To get the plan passed the Taoyuan County government promised to decrease the amount of public land it would appropriate around three stations by 95%, effecting only 7 residences of the 147 in the original plan. This would leave one station, at the intersection of Zhongzheng and Minguang Roads, without any exits, though the county still plans to build the station in the hope that further discussions with property owners will lead to a breakthrough. (They claim it would be used by 20,000 commuters a day- between 10 and 15 million exits and entrances a year). The government also promised to use the same strict standards when appropriating land for stations within the Aerotropolis, and to take steps to protect nearby historic sites and to minimize traffic disruption.
In terms of building a mass transit network in Taoyuan this line makes a lot of sense- it follows the most built-up corridor in Taoyuan County, complements the TRA and will improve mass transit for the most people in the most efficient way possible. Furthermore, unlike in Taichung and Kaohsiung, Taoyuan residents already have a propensity to use mass transit- in fact Taoyuan's mass transit mode share is higher than either despite not having any MRT lines. I think this is less because of "habit" and more because of the narrow, unplanned streets that make driving difficult, in addition to large numbers of people who commute to Taipei, which for many people is probably cheaper and easier to do by mass transit than by driving.
It's also good to see that the government is being more respectful of people's property rights, though it's hard to tell if this one case really means anything. Also, because the MRT line is a public service that can't be relocated or built by the private sector alone this is a situation where eminent domain is more forgivable, in contrast to eminent domain for the sake of development, such as with the Aerotropolis.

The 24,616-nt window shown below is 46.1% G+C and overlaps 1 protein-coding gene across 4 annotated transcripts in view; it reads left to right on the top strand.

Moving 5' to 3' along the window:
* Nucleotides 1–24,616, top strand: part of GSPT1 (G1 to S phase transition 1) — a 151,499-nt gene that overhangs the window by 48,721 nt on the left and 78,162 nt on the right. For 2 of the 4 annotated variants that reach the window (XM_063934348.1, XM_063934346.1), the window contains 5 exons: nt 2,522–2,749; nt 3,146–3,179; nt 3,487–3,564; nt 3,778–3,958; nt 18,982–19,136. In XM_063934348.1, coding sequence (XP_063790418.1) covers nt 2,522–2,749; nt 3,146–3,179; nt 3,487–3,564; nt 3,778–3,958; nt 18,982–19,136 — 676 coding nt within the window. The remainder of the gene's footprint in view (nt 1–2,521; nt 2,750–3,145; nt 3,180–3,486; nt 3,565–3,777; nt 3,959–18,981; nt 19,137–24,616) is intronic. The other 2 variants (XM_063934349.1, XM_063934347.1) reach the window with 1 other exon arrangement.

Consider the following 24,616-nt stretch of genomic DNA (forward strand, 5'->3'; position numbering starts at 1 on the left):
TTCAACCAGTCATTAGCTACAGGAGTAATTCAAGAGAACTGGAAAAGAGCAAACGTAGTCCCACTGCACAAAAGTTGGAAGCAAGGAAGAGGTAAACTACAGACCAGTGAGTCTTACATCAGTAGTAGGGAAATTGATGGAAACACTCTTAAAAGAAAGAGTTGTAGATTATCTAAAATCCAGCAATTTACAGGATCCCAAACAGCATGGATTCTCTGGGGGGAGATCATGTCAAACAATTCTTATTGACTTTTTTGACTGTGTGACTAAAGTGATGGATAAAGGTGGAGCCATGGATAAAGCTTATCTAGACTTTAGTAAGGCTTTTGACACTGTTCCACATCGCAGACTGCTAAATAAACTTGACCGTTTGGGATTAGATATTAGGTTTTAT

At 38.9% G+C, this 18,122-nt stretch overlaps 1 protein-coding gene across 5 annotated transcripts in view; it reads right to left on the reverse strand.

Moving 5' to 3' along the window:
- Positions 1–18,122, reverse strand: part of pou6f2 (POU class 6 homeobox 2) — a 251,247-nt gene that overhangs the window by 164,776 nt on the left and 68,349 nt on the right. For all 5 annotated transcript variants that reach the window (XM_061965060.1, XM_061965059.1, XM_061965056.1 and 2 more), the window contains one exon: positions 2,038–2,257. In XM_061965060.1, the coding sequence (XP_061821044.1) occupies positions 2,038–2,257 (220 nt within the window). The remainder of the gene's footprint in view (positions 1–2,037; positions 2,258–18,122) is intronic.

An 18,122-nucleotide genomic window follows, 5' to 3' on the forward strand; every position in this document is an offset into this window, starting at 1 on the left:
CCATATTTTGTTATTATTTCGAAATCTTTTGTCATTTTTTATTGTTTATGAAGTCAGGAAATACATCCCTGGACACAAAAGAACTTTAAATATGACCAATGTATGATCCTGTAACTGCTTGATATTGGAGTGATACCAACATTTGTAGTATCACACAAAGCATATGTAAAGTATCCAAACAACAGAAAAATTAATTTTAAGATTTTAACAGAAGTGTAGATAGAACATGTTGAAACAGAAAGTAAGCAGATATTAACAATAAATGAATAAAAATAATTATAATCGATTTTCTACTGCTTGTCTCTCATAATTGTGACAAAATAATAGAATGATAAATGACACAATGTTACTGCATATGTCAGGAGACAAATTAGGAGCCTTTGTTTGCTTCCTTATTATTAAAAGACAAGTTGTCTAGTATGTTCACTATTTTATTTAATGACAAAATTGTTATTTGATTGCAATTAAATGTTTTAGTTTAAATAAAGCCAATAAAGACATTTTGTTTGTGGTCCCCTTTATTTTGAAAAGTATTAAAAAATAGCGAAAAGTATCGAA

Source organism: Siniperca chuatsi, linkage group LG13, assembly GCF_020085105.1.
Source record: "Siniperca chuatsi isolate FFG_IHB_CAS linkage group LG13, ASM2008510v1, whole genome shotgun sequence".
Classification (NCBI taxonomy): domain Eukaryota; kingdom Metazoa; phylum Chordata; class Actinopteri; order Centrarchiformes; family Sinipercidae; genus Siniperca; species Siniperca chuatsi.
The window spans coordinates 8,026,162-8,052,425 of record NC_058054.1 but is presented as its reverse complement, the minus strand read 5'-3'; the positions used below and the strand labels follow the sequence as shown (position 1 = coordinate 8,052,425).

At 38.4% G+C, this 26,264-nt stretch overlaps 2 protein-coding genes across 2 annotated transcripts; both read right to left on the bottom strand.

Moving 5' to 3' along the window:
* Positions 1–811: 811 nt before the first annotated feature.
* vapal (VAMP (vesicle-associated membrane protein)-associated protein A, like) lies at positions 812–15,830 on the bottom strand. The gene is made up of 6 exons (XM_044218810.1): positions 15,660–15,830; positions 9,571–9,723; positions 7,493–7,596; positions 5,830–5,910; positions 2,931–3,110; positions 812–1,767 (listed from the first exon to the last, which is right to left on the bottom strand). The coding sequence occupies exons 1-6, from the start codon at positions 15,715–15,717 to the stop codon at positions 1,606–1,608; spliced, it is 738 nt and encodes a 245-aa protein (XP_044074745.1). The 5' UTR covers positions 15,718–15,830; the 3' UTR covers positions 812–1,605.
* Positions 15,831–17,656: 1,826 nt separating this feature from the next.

Finally, this is the first time that I know of that an MRT line has been build under a narrow street in Taiwan, and I'm curious to see how it will turn out. As you can see from the image below, at the intersection where there will be a station with no exits, building exits will be impossible without taking private land. I hope they replace the parking space with some sidewalks though:

View Larger Map

Saturday, May 31, 2014

New Details on the Direct Taipei-Yilan Rail Line

From the MOTC's Railway Reconstruction Bureau
The Ministry of Transportation's Railway Reconstruction Bureau recently held a public meeting about possible routes for a more direct railway line between Taipei and Yilan.  There are two proposals: a shorter route that would roughly parallel National Highway 5, and a longer one that would cross under Pingxi and meet the current Yilan Line at Shuangxi, before turning south and merging with the Yilan Line just north of Daxi.  This route would include a station at Shuangxi to allow transfers to the Yilan Line.  Because the Taipei City government is opposed to the first option because it would cross through the Feicui Reservoir watershed, the second, longer route is more likely to be chosen.  This route would cost NT$49.1 billion (US$1.6 billion) to construct, an average of US$30.2 million a kilometer.  Taroko or Puyuma express trains would be 18 minutes faster, taking as little as 45 minutes to get from Taipei to Jiaoxi, while conventional Tse-Chiang trains could save 38 minutes, shortening trips to as little as 50 minutes.  Once the new line is complete the old line would remain in service.  The earliest possible date for completion is 2031, and construction is expected to take 9 years.
Support for the line is far from unanimous.  It would still cross through reservoir catchment areas, and near many old mine shafts.  Environmentalists worry that it will damage relatively untouched ecosystems.  At least one legislator thinks 18 minutes isn't worth nearly NT$50 billion, and that money would be better spent upgrading the TRA.
Some of these fears are certainly overblown- presumably this wouldn't be the world's first rail line built around old mine shafts.  The key questions should be will the environmental benefit of fewer people driving be worth the damage caused by its construction, and will the line earn enough money to justify its cost.  Though this line might save "only" 18 minutes, that should be enough to draw many people out of cars and planes and onto trains, boosting the TRA's revenue and cutting down carbon dioxide emissions.  It could also obviate the need for future road and highway expansion.  There's no way of knowing unless the government does a more complete study.